General Motors has announced they are testing a thermal-forming process for lightweight magnesium sheet metal. It could enable the automaker to make a variety of lightweight components.

General Motors has announced they are testing a thermal-forming process for lightweight magnesium sheet metal.

That doesn't sound terribly exciting, but it could lead to high-strength components that are lighter than aluminum.

While die-cast magnesium has been used in a variety of automotive components - most notably wheels - GM's newly developed method allows the material to be molded into precise, rigid shapes. In order to achieve this, the magnesium is heated up to 450 degrees Celsius (842 degrees Fahrenheit) and then molded into the desired part.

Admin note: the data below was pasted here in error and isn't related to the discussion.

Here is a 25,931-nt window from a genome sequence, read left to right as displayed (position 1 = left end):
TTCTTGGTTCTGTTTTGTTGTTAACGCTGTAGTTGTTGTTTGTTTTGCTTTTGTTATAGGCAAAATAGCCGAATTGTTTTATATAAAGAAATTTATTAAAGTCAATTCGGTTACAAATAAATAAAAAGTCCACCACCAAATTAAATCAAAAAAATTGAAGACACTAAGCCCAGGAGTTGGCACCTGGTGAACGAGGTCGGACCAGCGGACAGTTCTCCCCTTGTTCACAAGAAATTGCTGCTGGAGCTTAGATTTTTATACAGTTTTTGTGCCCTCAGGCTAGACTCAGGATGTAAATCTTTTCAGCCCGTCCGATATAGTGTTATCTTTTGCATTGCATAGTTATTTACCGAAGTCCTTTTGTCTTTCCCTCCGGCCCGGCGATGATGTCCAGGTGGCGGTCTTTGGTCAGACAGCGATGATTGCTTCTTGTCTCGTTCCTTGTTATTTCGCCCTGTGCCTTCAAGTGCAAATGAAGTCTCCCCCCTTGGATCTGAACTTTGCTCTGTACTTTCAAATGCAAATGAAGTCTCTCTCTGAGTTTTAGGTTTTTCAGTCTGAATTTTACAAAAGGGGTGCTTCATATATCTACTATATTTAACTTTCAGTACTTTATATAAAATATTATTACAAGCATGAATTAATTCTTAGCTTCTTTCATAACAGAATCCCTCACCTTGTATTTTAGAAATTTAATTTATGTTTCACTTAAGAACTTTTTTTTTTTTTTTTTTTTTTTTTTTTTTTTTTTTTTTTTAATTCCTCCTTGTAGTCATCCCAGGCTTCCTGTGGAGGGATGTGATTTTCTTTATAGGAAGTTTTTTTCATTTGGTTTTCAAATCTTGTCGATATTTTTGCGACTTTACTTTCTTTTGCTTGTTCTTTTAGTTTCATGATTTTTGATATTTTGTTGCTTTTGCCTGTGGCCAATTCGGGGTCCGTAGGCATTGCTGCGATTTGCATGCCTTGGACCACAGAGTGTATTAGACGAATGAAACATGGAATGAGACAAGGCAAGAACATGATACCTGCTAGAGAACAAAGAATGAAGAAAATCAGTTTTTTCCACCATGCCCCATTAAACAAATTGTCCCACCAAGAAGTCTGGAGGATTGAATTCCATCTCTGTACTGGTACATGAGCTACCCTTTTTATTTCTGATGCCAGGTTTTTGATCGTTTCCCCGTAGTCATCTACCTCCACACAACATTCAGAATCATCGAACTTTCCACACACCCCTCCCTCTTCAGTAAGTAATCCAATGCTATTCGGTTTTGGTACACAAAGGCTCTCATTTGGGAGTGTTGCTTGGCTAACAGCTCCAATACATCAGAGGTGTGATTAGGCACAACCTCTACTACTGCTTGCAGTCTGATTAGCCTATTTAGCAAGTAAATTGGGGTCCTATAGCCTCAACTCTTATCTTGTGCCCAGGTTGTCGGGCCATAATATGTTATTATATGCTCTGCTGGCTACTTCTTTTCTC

The company has already created a magnesium rear deck lid inner panel that has withstood 77,000 robotic slams and 250 kg (551 lb) impacts without any issues. It only weighs 1 kg (2.2 lb) less than a conventional steel panel, but using several magnesium components could result in significant weight savings.

According to Greg Warden, GM's executive director for global vehicle body engineering, "Every gram of weight reduction matters when it comes to improving fuel economy. Being able to replace heavier metals with one of the lightest will help us deliver better fuel economy to customers around the world while also still providing the safety and durability they expect."

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